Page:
Secondary Market Privatization Feared By CUs
WASHINGTON – A top credit union executive urged Congress this morning to retain a government role in the secondary mortgage market, lest credit unions and other mortgage lenders be left at the mercy of a privatized secondary market dominated by a handful of bank giants.
“Quite frankly, many credit unions fear a world in which the secondary mortgage market is occupied by a handful of very large banks,” said Rod Staatz, president of $2 billion State Employees CU of Maryland, who was testifying before the Senate Banking Committee.
“Will the large banks want to deal with small financial institutions such as credit unions? If so, will the pricing be competitive with larger financial institutions? Will large banks favor their own mortgage originating divisions or subsidiaries?” said Staatz.
The credit union executive, appearing on behalf of CUNA, was testifying on proposals before Congress to wind down the government-backed Fannie Mae and Freddie Mac and replace their secondary market roles with the private sector. Pressure is mounting to resolve the two-year-old federal receiverships of Fannie and Freddie, which is projected to cost taxpayers as much as $250 billion.
Staatz, also a member of the CUNA Board, said CUNA believes a continued government role in the secondary market is critical to ensuring credit union access to mortgage financing. “Whether the functions of (Fannie and Freddie) are privatized or remain public to some degree, it is essential that the federal government’s regulation of the secondary market ensure lenders of all types and sizes, including credit unions, have access to a secondary market that is equitable,” said the CUNA director. “This means that terms, rates, and conditions for selling loans in the secondary market must be affordable and fair to all lenders, regardless of their size or charter type.”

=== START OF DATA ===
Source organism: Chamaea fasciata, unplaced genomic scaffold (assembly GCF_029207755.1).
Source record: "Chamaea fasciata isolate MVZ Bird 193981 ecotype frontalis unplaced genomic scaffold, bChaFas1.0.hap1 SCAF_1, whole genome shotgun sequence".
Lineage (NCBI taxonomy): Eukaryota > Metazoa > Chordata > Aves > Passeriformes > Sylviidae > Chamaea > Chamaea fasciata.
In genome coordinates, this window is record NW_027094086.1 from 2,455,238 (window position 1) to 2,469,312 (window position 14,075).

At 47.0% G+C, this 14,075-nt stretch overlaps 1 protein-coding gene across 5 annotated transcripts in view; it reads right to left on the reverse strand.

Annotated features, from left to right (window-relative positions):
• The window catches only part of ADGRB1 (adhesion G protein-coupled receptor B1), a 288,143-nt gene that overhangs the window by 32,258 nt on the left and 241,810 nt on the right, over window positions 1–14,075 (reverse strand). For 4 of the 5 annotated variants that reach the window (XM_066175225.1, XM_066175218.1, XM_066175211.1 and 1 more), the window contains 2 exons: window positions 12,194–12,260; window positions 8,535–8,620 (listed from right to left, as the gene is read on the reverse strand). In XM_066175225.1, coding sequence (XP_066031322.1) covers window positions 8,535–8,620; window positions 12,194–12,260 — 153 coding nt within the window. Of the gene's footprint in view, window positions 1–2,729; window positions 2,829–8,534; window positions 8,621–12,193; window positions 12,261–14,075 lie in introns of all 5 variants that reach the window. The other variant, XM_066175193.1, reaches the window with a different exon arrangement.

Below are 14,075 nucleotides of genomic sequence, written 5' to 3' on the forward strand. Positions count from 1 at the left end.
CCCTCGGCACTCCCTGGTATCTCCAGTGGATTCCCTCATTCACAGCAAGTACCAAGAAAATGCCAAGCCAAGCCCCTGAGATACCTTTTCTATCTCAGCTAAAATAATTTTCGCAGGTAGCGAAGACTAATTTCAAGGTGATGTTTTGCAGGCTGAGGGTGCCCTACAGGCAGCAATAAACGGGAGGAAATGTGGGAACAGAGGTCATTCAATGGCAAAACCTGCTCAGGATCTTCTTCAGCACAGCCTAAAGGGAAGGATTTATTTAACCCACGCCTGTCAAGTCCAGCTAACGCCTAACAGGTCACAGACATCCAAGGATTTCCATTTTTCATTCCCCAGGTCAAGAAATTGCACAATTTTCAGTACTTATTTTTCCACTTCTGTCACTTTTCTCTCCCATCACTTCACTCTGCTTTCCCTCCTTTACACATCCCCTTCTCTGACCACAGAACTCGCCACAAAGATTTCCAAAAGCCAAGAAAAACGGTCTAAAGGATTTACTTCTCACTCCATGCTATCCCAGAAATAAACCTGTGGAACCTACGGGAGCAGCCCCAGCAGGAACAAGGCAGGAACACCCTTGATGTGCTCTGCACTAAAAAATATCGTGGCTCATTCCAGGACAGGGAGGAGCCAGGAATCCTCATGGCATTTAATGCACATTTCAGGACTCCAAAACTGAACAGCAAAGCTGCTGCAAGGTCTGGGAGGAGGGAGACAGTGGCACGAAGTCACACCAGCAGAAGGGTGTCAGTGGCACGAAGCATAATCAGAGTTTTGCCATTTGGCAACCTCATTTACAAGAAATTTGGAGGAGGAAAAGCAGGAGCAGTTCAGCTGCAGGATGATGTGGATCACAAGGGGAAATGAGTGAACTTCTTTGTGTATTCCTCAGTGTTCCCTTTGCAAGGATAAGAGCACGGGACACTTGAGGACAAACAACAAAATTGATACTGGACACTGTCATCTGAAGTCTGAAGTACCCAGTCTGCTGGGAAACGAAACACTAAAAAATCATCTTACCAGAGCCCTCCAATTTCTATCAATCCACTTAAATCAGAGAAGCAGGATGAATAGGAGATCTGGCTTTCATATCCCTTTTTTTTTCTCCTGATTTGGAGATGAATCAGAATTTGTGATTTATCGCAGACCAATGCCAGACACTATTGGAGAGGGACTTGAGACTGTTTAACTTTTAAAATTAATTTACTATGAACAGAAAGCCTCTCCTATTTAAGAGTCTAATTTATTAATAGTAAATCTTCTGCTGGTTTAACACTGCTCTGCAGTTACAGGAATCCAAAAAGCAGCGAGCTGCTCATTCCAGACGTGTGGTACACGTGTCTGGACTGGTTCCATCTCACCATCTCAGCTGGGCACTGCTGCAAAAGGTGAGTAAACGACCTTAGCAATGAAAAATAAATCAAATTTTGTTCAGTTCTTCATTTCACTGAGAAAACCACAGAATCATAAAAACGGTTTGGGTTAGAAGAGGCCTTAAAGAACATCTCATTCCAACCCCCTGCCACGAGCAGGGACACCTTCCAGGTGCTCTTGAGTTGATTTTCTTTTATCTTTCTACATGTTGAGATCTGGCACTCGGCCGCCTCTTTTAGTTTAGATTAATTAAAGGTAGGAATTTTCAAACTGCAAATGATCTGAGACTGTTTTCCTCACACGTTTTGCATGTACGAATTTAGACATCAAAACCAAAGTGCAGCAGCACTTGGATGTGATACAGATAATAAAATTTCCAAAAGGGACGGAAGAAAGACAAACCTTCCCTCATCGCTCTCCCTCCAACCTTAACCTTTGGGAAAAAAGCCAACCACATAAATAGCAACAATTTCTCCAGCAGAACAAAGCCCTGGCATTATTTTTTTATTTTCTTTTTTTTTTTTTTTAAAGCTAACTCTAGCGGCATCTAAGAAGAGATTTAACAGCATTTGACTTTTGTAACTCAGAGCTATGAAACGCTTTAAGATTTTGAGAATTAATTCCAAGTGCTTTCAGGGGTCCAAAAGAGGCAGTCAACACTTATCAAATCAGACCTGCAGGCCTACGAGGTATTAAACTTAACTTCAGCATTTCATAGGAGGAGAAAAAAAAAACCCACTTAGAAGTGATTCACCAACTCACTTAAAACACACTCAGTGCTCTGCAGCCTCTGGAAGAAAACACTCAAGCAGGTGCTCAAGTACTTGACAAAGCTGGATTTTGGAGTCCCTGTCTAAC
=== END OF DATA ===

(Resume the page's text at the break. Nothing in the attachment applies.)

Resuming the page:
The credit union executive was joined in his concerns by a representative of the Independent Community Bankers Association and American Bankers Association, who share CUNA’s concerns over the privatization of the secondary market. Their view was balanced by the testimony of the libertarian think tank American Enterprise Institute, which has long favored a privatization of the secondary mortgage market.